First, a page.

WEED FEED / John Ross Ferrara / Saturday, Sept. 9, 2017 @ 10 a.m.

Weed Feed: Mendo Sheriff's Office Raids 74 Grows So Far This Year, Yanks More than 90,000 Plants as State Pushes for Industry to Go Legit

Outpost file photo.

As California readies for recreational marijuana to hit the shelves this January, sheriff’s agencies within the Emerald Triangle are busy cruising the hills by helicopter, searching out and destroying illegal grows in hopes of bringing the state’s remaining cannabis outlaws into compliance.

The Mendocino County Sheriff’s Office’s latest eradication efforts were documented in a New York Times article this week that focuses on the current state of California’s recreational cannabis industry.

According to the Times article, the MCSO has already raided 74 illegal grows this year, destroying more than 90,000 cannabis plants in the process.

These raids come at a crucial crossroads for California’s cannabis industry. While 57 percent of voters agreed to legalize recreational weed by voting yes on Prop. 64 last year, an overwhelming majority of growers still choose to work outside the system.

“There are very few areas you can go in the county and not find marijuana — it’s everywhere,” MCSO Lieutenant Bruce Smith told the New York Times. “The vast majority aren’t permitted.”

Humboldt is no different. In July, the Humboldt County Sheriff’s Office released a statement saying that only about a fifth of all local growers had filed applications to grow legally.

A bust in Garberville. Outpost file photo.

It’s estimated that only about 11 percent of growers have applied for permits within the Emerald Triangle, and California Growers Association Executive Director Hezekiah Allen told the Times that there are three basic reason for this: Growers don’t care to fill out the permit paperwork, don’t like the fees, or don’t want to pay taxes.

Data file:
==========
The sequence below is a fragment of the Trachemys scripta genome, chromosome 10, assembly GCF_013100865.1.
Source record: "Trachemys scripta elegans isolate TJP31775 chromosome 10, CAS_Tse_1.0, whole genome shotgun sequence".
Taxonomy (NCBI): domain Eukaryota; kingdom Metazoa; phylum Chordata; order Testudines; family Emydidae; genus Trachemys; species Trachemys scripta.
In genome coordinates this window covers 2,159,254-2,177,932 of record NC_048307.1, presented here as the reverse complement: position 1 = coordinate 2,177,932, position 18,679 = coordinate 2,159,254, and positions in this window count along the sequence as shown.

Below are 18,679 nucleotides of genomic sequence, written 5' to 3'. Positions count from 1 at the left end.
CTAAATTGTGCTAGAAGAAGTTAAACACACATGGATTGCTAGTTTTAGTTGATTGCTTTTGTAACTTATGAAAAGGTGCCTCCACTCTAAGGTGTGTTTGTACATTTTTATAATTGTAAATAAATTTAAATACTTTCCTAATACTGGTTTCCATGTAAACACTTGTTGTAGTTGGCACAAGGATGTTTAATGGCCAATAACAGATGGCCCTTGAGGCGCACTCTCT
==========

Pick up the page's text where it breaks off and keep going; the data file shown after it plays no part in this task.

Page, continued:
“I know that the numbers don’t look great; there are a lot of folks that aren’t coming in,” Allen told the Times.

The lack of compliance among growers will likely prove troublesome for government officials, who anticipate California’s recreational cannabis industry will bring in an extra $1 billion in tax revenue next year.

One major reason growers may be unwilling to go legit is that there’s more money to be made illegally shipping pot out of state. The New York Times reports that weed can sell for several times more on the East Coast than in California. And since California is estimated to produce eight times more weed than it consumes, the remaining supply is inevitably going to be sent where there’s demand.

Another reason growers may be avoiding the legal market is because the penalties are too soft. While Prop. 64’s main focus was to legalize recreational marijuana, it also reduced the maximum penalty for illegally growing, selling or transporting cannabis from a felony to a misdemeanor charge and an 180-day jail sentence.

“You could have 1,000 pounds in your hotel room right now and you might be charged with just a misdemeanor,” Mendocino County Sheriff Tom Allman told the Times.

However, the San Diego Union-Tribune reported last year that if a person is busted transporting cannabis across state lines, has a previous “super strike” felony conviction or is a registered sex offender, felony charges can still apply.

With legal weed only four months away, California’s drug task force agencies will continue to play cat-and-mouse with growers as the state pushes to end its history of cannabis prohibition and black market industry. 

But they face an uphill battle. 

According to numbers in this week’s New York Times article, roughly 28,500 growers are still operating without permits.

If these numbers — based on data from various state and county agencies — are accurate, then roughly 90 percent of grows in the Emerald Triangle are operating without permits.

While the MCSO has busted 74 illegal grows so far this year, sheriff’s officers throughout the Emerald Triangle would have to destroy more than 78 grows a day for the next year in order to shut down every illegal operation.

Happy raiding!


The Weed Feed is a weekly column written by John Ross Ferrara.

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